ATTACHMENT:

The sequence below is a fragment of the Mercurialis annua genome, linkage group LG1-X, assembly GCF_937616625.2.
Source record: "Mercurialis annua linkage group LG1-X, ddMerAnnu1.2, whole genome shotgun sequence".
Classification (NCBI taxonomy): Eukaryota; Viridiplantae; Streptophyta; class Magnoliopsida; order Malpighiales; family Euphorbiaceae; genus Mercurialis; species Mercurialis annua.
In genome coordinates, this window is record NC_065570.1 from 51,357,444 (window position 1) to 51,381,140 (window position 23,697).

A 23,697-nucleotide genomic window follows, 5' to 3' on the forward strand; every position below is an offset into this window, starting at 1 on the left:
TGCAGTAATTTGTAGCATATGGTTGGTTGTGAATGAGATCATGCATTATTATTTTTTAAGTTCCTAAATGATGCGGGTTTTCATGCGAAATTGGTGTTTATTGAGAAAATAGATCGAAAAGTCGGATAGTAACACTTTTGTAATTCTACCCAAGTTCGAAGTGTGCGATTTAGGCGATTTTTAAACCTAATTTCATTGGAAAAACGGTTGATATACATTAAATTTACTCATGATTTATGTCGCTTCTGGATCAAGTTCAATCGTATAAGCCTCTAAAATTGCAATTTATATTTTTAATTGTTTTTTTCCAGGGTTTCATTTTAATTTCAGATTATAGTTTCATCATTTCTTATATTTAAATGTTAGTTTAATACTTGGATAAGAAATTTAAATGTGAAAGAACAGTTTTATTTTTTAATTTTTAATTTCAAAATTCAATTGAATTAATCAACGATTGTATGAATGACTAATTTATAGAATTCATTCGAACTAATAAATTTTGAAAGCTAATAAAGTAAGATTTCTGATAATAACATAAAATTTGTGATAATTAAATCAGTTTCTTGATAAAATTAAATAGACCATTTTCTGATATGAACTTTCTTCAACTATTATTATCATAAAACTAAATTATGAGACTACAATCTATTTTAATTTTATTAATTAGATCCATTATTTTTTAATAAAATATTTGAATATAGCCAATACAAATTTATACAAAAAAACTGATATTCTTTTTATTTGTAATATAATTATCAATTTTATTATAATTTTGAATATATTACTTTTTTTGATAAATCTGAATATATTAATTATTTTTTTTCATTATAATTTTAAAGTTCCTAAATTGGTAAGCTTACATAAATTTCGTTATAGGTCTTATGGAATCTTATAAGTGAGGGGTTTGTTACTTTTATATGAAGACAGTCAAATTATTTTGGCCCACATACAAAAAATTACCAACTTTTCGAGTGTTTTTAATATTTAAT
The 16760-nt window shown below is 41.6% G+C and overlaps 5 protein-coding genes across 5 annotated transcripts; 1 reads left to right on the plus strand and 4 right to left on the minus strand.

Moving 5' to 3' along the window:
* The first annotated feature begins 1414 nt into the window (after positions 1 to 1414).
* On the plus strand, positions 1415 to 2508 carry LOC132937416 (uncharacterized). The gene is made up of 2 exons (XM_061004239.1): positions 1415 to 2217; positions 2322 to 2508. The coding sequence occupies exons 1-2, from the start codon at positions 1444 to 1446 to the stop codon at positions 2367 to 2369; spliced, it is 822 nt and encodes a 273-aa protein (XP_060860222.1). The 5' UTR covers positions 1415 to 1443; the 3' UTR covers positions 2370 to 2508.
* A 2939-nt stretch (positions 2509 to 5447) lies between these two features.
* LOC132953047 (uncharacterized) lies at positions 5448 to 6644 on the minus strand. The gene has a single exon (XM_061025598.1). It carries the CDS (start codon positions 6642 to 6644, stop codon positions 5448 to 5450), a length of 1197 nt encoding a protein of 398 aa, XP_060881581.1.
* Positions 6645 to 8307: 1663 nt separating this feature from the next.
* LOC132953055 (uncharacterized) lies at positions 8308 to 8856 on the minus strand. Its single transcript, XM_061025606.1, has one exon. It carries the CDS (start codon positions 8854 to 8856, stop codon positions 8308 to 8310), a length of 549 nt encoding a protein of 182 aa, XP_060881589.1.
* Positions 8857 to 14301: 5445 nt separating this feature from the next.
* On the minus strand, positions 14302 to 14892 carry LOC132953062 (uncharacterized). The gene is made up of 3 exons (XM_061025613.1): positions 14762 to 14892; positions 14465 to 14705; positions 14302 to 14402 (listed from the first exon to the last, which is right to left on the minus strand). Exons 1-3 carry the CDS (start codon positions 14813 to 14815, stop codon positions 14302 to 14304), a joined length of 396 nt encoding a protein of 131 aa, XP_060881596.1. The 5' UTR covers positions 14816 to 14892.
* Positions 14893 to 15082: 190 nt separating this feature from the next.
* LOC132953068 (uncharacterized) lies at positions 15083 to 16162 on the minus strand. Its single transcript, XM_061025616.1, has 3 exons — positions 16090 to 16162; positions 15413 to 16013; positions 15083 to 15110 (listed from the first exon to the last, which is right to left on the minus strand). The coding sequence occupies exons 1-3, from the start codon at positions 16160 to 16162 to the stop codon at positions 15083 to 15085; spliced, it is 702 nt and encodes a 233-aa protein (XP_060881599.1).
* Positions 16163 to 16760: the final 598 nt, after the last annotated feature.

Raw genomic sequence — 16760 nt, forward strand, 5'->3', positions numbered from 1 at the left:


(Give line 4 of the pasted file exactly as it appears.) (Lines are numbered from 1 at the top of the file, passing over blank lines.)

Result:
In genome coordinates, this window is record NC_065570.1 from 51,357,444 (window position 1) to 51,381,140 (window position 23,697).